How joyless must life be for anyone who believes humanity to be merely a plague?
Fifty years ago, I concluded that the best thing for the planet would be a peaceful phase-out of human existence. We’re causing the extinction of hundreds of thousands of other species. With us gone, I believe ecosystems will be restored and there will be enough of everything…
At 25, I wanted to show I was serious. A medical school gave me a discounted vasectomy in exchange for being a student doctor’s first try at the procedure, which was successful…
Procreation today is the moral equivalent of selling berths on a sinking ship. It’s true that society would be greatly diminished without children, but it isn’t right to create them just because we like having them around.
And on the flip side, if they’re inconvenient, just abort them, right? The author doesn’t say this, but one can deduce enough of his worldview that it’s a good bet he supports abortion on demand. (“Marriage never made sense to me anyway: I would have missed getting to know many wonderful women had I stuck with one.”)
This desire to destroy humanity comes straight from The Enemy, who sees in us the imago dei and strikes at it in any way possible: war, murder, abortion, suicide — anything that snuffs out the physical vessel carrying the lifebreath of God.
As the Genesis account makes clear, we were entrusted with the stewardship of the Earth. One cannot steward if one is not around. Are there areas in which we can do better? Most certainly. But the root cause of the world’s problems is not our existence. It’s our fallen, sinful state – the same state that causes so many to worship the creation instead of the Creator.
Regarding this business of “selling berths on a sinking ship:” I can understand people who wonder about the wisdom of bringing a child into the world. I first became an uncle days after 9/11, and I wondered what sort of world my niece and my own (then young) children would grow up in. In many ways it hasn’t been what I would have wished for them. But one of the advantages of studying history is a realization there truly is nothing new under the sun. Did Americans in 1942, or 1917, or 1863 have any less reason to wonder about the world they’d leave to their posterity? What about earlier Europeans facing the plagues, or invasion by the Mongols? The West has enjoyed such a high standard of living since the 1950s that we forget what a rare exception to the rule this has been (and how much a Biblical worldview has been instrumental).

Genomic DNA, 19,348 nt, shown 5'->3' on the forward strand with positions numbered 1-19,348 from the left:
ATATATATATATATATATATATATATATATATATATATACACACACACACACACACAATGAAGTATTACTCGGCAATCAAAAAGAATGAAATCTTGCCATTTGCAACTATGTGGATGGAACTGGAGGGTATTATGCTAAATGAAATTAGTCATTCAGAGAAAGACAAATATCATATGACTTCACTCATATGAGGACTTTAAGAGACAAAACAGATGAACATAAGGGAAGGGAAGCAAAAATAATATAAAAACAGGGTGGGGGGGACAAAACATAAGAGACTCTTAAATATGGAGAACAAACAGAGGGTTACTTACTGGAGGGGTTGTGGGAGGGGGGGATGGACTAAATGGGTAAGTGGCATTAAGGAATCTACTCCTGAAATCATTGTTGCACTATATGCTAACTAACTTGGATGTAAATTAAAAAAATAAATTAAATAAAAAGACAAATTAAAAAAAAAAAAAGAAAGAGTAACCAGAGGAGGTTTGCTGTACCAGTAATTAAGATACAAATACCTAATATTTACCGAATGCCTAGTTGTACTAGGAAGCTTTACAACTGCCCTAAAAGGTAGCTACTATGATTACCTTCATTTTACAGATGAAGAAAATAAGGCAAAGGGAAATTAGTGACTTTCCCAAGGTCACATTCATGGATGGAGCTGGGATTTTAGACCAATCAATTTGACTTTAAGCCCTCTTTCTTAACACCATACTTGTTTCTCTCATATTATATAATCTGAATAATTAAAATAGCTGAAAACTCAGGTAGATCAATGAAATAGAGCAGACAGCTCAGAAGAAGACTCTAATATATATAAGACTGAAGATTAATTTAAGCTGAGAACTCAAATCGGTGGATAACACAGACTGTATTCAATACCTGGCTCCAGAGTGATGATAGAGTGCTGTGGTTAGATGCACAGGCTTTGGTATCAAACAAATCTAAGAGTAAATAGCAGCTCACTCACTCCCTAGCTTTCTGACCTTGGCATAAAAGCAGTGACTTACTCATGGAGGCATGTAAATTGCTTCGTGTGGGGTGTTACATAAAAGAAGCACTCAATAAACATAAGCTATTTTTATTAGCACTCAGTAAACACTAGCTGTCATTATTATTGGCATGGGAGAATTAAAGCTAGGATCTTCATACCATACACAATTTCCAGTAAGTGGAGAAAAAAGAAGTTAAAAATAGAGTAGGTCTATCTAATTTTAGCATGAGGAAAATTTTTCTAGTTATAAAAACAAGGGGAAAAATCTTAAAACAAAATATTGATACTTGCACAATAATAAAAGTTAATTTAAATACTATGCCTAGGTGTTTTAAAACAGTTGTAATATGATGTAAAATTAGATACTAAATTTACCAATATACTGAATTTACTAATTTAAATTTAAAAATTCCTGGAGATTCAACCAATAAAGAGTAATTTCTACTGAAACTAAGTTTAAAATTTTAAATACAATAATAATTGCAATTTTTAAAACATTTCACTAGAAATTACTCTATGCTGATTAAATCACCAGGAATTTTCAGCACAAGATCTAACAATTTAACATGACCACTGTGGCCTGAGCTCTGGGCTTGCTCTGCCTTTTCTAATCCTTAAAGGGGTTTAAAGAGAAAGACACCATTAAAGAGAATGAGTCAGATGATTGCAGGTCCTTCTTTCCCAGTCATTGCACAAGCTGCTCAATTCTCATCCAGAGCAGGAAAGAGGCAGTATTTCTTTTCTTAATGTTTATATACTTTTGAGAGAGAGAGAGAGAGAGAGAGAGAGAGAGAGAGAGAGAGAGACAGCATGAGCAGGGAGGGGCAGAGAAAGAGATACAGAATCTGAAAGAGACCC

The West has all but lost the hope that comes from Christ. Churches are emptying. Bibles are unread ornaments. People trust their own wisdom rather than that of the ages. Other worldviews are not necessarily devoid of logic — their logic simply produces different conclusions. If we believe our physical environment is all there is, then preserving it at any cost – even human extinction – can seem a reasonable conclusion.
Modern environmentalism (as opposed to Biblical stewardship) is a religion. It seeks to answer “the big questions:” how did we get here (chance/evolution), why are things imperfect (human activity), and what is the solution (in this case, complete elimination of humanity). The writer of the linked article clearly takes comfort and derives purpose from adherence to the logic of his beliefs.
But if we believe this is just a stopover on the way to eternity, then the value of each individual human being becomes infinitely greater than a world already subject to entropy, whether we’re around or not.
It behooves us not to knowingly or carelessly foul our temporary home. It profits us even more to remember it’s just that: temporary. But love — true, sacrificial love: that between spouses, between parents and children, between those who belong to the Body — is eternal.